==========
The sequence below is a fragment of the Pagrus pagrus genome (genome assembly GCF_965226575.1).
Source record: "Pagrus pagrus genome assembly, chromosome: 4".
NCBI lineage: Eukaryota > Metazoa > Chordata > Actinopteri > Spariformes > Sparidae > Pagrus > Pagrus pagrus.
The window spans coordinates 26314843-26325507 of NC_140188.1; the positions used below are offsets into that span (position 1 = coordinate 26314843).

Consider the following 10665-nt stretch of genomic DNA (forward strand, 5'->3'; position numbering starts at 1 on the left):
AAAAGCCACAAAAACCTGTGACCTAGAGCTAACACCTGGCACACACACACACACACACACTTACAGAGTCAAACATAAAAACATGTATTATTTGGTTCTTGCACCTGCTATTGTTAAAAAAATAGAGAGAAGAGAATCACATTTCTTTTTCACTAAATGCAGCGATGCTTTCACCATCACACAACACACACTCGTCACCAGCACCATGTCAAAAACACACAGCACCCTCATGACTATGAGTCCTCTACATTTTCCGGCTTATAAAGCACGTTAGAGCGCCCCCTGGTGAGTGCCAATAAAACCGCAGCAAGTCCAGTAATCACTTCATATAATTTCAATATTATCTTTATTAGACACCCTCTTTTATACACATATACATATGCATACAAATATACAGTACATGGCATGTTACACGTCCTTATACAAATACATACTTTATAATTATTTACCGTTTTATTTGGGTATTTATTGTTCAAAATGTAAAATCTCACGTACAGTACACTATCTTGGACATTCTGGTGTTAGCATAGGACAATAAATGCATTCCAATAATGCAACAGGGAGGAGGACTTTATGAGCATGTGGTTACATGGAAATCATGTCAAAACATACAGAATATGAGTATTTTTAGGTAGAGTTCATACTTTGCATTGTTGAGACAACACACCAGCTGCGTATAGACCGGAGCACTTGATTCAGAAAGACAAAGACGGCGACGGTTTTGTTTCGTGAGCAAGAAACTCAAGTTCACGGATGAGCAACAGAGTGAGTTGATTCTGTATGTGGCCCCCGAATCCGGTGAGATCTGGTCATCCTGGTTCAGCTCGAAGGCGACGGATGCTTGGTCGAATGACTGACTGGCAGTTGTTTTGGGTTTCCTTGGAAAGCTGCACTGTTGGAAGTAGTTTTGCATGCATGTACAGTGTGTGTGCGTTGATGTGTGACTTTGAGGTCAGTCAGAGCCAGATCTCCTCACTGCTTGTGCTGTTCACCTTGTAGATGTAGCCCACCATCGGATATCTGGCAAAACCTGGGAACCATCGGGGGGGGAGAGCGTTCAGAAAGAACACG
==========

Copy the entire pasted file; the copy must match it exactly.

The sequence below is a fragment of the Pagrus pagrus genome (genome assembly GCF_965226575.1).
Source record: "Pagrus pagrus genome assembly, chromosome: 4".
NCBI lineage: Eukaryota > Metazoa > Chordata > Actinopteri > Spariformes > Sparidae > Pagrus > Pagrus pagrus.
The window spans coordinates 26314843-26325507 of NC_140188.1; the positions used below are offsets into that span (position 1 = coordinate 26314843).

Consider the following 10665-nt stretch of genomic DNA (forward strand, 5'->3'; position numbering starts at 1 on the left):
AAAAGCCACAAAAACCTGTGACCTAGAGCTAACACCTGGCACACACACACACACACACACTTACAGAGTCAAACATAAAAACATGTATTATTTGGTTCTTGCACCTGCTATTGTTAAAAAAATAGAGAGAAGAGAATCACATTTCTTTTTCACTAAATGCAGCGATGCTTTCACCATCACACAACACACACTCGTCACCAGCACCATGTCAAAAACACACAGCACCCTCATGACTATGAGTCCTCTACATTTTCCGGCTTATAAAGCACGTTAGAGCGCCCCCTGGTGAGTGCCAATAAAACCGCAGCAAGTCCAGTAATCACTTCATATAATTTCAATATTATCTTTATTAGACACCCTCTTTTATACACATATACATATGCATACAAATATACAGTACATGGCATGTTACACGTCCTTATACAAATACATACTTTATAATTATTTACCGTTTTATTTGGGTATTTATTGTTCAAAATGTAAAATCTCACGTACAGTACACTATCTTGGACATTCTGGTGTTAGCATAGGACAATAAATGCATTCCAATAATGCAACAGGGAGGAGGACTTTATGAGCATGTGGTTACATGGAAATCATGTCAAAACATACAGAATATGAGTATTTTTAGGTAGAGTTCATACTTTGCATTGTTGAGACAACACACCAGCTGCGTATAGACCGGAGCACTTGATTCAGAAAGACAAAGACGGCGACGGTTTTGTTTCGTGAGCAAGAAACTCAAGTTCACGGATGAGCAACAGAGTGAGTTGATTCTGTATGTGGCCCCCGAATCCGGTGAGATCTGGTCATCCTGGTTCAGCTCGAAGGCGACGGATGCTTGGTCGAATGACTGACTGGCAGTTGTTTTGGGTTTCCTTGGAAAGCTGCACTGTTGGAAGTAGTTTTGCATGCATGTACAGTGTGTGTGCGTTGATGTGTGACTTTGAGGTCAGTCAGAGCCAGATCTCCTCACTGCTTGTGCTGTTCACCTTGTAGATGTAGCCCACCATCGGATATCTGGCAAAACCTGGGAACCATCGGGGGGGGAGAGCGTTCAGAAAGAACACG